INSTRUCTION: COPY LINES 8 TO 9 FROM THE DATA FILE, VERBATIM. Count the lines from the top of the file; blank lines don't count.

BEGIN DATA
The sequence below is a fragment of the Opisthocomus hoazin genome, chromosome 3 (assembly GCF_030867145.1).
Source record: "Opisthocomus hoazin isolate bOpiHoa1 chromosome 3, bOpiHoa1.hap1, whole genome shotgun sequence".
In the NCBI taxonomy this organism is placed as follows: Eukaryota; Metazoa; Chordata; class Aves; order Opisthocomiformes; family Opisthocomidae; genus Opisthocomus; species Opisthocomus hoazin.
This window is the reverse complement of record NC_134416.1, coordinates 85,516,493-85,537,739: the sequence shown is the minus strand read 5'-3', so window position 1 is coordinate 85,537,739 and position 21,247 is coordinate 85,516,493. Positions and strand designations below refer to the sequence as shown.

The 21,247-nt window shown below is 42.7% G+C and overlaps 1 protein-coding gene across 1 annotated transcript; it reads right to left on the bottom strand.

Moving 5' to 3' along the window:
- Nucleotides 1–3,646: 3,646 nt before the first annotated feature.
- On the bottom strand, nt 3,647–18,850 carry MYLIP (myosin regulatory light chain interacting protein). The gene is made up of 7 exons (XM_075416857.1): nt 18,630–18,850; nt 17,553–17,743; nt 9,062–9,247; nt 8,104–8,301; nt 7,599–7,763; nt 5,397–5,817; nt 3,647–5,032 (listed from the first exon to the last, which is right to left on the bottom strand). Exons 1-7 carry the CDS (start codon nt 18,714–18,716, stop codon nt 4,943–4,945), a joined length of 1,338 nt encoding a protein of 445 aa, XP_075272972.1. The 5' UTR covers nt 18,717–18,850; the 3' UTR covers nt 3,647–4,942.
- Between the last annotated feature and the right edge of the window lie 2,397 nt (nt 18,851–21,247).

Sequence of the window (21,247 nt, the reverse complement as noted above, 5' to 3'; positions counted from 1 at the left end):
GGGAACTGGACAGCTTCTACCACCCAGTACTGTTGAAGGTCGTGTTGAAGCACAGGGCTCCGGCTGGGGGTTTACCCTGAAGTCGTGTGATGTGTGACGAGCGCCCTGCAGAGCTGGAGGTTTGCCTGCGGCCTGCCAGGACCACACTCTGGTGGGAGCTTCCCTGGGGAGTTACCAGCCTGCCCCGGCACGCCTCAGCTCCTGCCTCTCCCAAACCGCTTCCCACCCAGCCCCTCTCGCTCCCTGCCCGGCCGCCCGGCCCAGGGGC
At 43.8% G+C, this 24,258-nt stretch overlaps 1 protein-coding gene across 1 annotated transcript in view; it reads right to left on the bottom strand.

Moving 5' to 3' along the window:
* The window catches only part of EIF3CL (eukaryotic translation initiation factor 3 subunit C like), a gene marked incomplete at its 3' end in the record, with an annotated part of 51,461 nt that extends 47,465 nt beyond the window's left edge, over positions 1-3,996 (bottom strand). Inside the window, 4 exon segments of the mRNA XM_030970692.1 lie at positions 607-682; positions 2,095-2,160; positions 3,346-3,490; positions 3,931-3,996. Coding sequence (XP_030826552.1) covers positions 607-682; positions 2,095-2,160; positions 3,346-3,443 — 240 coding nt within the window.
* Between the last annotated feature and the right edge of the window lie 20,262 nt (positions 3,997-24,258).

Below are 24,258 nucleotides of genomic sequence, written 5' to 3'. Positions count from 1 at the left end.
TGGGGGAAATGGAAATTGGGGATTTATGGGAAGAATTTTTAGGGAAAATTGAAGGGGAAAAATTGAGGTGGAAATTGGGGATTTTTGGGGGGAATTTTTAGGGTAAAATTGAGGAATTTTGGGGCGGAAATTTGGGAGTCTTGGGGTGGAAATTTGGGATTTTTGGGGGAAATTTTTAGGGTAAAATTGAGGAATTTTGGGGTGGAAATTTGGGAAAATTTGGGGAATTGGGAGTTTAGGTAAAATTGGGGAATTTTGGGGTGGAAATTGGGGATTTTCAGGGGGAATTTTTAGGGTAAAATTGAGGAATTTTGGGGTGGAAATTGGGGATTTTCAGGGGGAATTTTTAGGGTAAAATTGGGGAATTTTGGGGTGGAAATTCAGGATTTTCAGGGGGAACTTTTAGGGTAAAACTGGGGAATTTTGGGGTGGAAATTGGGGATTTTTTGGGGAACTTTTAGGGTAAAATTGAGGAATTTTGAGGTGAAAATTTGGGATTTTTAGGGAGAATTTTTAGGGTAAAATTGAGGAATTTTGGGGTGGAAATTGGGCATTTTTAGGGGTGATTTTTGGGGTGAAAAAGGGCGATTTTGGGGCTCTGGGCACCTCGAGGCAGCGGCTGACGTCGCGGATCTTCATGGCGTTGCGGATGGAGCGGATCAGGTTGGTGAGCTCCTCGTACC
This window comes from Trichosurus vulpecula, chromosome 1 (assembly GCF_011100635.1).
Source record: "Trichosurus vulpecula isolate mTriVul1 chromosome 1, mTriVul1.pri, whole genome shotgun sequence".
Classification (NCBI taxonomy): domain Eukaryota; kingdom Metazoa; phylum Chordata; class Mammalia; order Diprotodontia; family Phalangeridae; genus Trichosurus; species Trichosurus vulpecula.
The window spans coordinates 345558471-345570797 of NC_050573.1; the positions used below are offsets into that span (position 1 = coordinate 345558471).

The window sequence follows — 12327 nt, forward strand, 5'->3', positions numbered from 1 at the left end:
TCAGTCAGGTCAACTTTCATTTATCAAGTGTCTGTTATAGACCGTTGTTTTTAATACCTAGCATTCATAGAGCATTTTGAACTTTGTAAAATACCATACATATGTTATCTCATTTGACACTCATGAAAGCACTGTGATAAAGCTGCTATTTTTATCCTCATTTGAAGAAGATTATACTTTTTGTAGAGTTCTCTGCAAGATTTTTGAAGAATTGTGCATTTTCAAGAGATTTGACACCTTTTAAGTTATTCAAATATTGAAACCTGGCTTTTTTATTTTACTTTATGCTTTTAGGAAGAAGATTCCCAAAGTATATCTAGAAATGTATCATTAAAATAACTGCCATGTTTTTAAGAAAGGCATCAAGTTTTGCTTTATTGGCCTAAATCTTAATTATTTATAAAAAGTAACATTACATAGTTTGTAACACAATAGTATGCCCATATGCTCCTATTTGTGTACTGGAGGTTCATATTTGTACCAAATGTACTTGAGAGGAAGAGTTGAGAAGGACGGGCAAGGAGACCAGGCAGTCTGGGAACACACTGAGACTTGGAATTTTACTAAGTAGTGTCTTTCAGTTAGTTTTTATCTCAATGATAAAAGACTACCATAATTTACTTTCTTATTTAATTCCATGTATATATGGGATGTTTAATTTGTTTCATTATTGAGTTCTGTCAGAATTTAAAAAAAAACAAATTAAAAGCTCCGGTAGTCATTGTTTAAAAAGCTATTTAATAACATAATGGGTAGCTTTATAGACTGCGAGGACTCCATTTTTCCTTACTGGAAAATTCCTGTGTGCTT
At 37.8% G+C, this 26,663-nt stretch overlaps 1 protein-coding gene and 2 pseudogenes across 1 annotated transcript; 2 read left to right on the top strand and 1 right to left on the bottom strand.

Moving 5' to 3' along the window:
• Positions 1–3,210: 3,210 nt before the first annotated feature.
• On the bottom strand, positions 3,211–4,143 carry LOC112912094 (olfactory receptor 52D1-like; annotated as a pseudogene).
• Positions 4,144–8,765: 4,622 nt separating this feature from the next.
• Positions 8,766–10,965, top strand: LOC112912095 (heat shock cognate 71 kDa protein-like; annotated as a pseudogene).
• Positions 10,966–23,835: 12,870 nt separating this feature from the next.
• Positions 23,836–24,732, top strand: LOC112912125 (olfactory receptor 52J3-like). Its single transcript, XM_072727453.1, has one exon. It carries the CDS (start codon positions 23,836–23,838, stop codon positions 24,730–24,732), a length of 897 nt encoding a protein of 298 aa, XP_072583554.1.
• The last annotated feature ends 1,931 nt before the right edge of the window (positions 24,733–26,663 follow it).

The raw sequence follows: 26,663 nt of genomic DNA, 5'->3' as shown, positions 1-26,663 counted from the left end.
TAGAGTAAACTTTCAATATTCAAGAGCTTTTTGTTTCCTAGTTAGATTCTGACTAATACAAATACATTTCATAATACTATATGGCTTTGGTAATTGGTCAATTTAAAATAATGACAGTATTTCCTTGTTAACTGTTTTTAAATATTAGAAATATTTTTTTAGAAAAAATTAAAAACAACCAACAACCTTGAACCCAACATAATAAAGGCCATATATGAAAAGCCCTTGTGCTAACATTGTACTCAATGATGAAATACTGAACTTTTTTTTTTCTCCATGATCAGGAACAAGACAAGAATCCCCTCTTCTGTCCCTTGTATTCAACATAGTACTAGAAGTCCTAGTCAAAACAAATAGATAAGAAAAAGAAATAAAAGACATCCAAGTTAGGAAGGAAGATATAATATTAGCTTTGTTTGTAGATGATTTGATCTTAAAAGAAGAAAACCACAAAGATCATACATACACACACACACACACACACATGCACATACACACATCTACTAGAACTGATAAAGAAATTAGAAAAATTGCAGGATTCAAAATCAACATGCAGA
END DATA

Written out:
- On the bottom strand, nt 3,647–18,850 carry MYLIP (myosin regulatory light chain interacting protein). The gene is made up of 7 exons (XM_075416857.1): nt 18,630–18,850; nt 17,553–17,743; nt 9,062–9,247; nt 8,104–8,301; nt 7,599–7,763; nt 5,397–5,817; nt 3,647–5,032 (listed from the first exon to the last, which is right to left on the bottom strand). Exons 1-7 carry the CDS (start codon nt 18,714–18,716, stop codon nt 4,943–4,945), a joined length of 1,338 nt encoding a protein of 445 aa, XP_075272972.1. The 5' UTR covers nt 18,717–18,850; the 3' UTR covers nt 3,647–4,942.
- Between the last annotated feature and the right edge of the window lie 2,397 nt (nt 18,851–21,247).